Intel chief's 'baseless' red tagging triggers anxiety among Senate workers

Katrina Domingo, ABS-CBN News

Posted at Apr 09 2021 01:40 PM

MANILA - The Senate workers' union on Friday said an intelligence official's accusations that they were spying for communist rebels have caused anxiety and fear among employees in the chamber.

National Intelligence Coordinating Agency (NICA) Director General Alex Paul Monteagudo's allegation that several members of the Senate union are affiliated with the communist movement is alarming, said Rosel Eugenio, president of Sandigan ng mga Empleyadong Nagkakaisa sa Adhikain ng Demokratikong Organisasyon (SENADO).

"Dati 'pag ikaw ay Senate employee, 'pag ipapakita mo ang ID mo, proud na proud ka pero ngayon ang iniisip mo, 'Hala, baka ako ay ma-check point," she told reporters in an online press conference.

(Before, when Senate employees present their IDs, they are very proud, but now we think, "I might be flagged at a checkpoint.")

"Ang epekto [ng pag re-red tag] ay hindi ka safe," she said.

(The red tagging makes us feel unsafe.)

Eugenio also noted that after their union was red tagged, there was a certain "Lyn" who called their office to ask for details about SENADO's members.

The caller said she was updating records for the House of Representatives, but when verified, those from the lower chamber said they did not know the caller, Eugenio said.

"Talagang may chilling effect sa mga empleyado," she said.

(There is really a chilling effect among employees.)

"Ang taas-taas ng anxiety ng mga empleyado dahil sa nangyaring ito," she said.

(The anxiety level of employees is really high because of this incident.)

The red tagging of the 800-strong Senate workers' union has placed the group in bad light, said Eugenio, who has been working in the chamber for 25 years.

"May isang galing sa Marines na bagong pasok sa Senado. Nire-recruit namin... Ang sagot niya, 'Hindi kami puwede sumali diyan kasi kayo ay union, kayo ay enemies of the state,'" she said.

(There is one new Senate worker who came from the Marines. We tried to recruit him... He said, "We can't join the union because you are enemies of the state.")

"Dapat labanan ang mga malisyosong pagbibintang sa amin bilang mga terorista... Kami ay unyonista, hindi terorista," she said.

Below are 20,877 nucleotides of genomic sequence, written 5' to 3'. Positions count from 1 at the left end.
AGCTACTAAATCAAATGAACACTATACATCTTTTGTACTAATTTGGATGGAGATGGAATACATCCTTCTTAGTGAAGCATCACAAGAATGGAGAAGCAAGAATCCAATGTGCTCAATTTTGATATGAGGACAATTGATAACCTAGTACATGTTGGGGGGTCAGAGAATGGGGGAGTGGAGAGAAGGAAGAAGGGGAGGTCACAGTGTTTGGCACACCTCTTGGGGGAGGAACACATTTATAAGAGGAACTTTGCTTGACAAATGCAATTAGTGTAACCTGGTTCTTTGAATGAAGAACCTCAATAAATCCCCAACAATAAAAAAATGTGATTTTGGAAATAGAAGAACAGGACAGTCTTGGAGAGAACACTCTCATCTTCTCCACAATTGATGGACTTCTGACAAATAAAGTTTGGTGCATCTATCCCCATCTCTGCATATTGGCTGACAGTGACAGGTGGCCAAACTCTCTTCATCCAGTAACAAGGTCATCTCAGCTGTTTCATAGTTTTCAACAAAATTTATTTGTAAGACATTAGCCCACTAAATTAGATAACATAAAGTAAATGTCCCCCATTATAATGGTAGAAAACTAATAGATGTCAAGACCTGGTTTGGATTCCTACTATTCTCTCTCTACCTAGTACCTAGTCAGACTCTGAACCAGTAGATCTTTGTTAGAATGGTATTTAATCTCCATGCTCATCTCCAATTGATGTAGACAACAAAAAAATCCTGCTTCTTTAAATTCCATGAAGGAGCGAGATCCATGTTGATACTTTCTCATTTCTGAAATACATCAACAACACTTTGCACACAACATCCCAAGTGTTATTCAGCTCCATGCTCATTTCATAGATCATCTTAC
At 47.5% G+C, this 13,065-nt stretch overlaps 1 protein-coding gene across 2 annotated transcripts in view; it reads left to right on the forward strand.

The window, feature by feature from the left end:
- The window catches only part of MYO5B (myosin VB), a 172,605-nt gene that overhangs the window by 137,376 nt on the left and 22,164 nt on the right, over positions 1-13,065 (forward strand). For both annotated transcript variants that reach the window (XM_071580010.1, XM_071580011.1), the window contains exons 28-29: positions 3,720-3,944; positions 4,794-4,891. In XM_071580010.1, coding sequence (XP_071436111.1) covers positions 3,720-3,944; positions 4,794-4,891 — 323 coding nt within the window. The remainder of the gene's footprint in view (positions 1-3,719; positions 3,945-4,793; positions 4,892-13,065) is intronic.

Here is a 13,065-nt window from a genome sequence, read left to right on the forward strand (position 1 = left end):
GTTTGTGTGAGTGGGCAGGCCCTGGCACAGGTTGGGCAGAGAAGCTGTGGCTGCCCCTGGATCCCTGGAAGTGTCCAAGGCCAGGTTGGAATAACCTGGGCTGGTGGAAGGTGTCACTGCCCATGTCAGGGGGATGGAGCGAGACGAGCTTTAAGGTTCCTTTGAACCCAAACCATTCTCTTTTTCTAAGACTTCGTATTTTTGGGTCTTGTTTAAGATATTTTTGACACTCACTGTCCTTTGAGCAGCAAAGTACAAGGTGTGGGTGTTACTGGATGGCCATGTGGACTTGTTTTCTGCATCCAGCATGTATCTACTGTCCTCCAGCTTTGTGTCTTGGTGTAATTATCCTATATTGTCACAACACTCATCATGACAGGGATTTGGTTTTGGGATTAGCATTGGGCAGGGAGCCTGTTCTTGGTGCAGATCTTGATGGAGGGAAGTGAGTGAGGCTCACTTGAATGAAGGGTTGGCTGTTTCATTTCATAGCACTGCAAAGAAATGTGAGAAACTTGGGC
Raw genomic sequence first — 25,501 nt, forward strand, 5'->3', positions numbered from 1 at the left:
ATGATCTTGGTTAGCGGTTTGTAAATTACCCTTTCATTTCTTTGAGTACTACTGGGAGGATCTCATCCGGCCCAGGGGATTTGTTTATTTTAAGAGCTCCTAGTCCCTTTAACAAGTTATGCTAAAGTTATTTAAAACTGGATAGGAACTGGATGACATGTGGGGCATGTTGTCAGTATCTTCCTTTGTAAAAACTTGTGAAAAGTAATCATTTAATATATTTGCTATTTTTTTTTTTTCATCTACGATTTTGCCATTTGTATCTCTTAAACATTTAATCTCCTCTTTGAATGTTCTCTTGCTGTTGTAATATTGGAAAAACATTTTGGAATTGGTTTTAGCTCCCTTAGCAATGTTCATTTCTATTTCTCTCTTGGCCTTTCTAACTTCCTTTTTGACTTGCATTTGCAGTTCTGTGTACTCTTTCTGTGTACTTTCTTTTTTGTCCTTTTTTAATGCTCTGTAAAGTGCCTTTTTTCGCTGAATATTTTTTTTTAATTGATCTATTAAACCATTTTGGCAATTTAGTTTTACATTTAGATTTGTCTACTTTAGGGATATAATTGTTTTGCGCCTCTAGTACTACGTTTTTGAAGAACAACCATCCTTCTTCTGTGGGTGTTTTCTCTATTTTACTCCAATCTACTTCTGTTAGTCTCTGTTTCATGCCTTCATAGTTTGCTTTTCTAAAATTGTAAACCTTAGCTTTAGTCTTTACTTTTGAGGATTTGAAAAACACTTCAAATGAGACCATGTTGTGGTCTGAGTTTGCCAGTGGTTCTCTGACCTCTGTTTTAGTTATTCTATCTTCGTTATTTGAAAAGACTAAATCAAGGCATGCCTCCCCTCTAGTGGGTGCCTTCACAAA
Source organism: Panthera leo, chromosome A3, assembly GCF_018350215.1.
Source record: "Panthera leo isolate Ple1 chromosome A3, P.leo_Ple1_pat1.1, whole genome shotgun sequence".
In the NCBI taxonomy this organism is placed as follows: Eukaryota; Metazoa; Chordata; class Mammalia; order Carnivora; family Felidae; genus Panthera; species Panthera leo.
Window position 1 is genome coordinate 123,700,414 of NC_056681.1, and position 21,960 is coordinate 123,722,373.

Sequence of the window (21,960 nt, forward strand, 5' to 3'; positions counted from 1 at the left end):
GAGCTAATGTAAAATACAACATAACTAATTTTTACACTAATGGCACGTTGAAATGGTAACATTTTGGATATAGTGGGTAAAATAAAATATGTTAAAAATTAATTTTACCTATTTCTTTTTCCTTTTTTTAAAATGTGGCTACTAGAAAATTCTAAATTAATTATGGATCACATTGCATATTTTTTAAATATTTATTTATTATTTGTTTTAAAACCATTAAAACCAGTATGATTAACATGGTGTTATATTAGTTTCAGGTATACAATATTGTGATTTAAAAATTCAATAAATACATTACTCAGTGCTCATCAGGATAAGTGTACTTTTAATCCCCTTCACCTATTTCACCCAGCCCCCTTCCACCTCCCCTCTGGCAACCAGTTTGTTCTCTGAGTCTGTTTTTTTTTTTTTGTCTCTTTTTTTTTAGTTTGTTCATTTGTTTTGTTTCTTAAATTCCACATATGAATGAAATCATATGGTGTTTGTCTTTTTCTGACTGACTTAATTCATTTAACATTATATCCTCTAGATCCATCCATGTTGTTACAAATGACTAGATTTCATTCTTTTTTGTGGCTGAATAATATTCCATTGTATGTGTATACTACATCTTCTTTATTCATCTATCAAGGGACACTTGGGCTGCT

(We have to fight malicious allegations that we are terrorists... We are unionists, not terrorists.)

Sen. Aquilino Pimentel III defended the Senate's union members, saying the group never included illegal demands in the collective bargaining agreements they filed in previous years.

"Inaral ko rin naman ang laman noon. Wala naman akong nakitang masamang hinihingi, abusadong hinihingi sa kontrata," said Pimentel, who served as Senate President in 2016.

(I studied the contents. I did not see any unreasonable demands in the contract.)

"Hindi ko nakikita san nanggagaling ang atake ngayon sa legitimate union ng Senate employees," he said.

(I don't see why they are attacking the legitimate union of Senate employees.)

Pimentel warned intelligence officials and other groups red tagging Senate employees to be careful with their allegations as senators would vouch for the integrity of the chamber's workers.

"Ilabas nila 'yung ebidensya nila, not just a mere label," Pimentel said.

(They should provide evidence, not just a mere label.)

"Hindi na kailangan ng 'eyes and ears' diyan dahil lahat [sa Senado] ay public document. Hindi ko naiintindihan anong use ng communist agents diyan to get information," he said.

(There is no need for "eyes and ears" in the Senate because all our documents are public. I don't understand why communists have to use agents there to get information.)

The Senate workers' union is studying if they should file a case against Monteagudo and Communications Undersecretary Lorraine Badoy for accusing their group of working for communists.

Several senators have been pushing for the passage of a bill that would impose penalties against red tagging.

Senate President Vicente Sotto III earlier said he is now inclined to support the bill after the NICA chief went after Senate workers.

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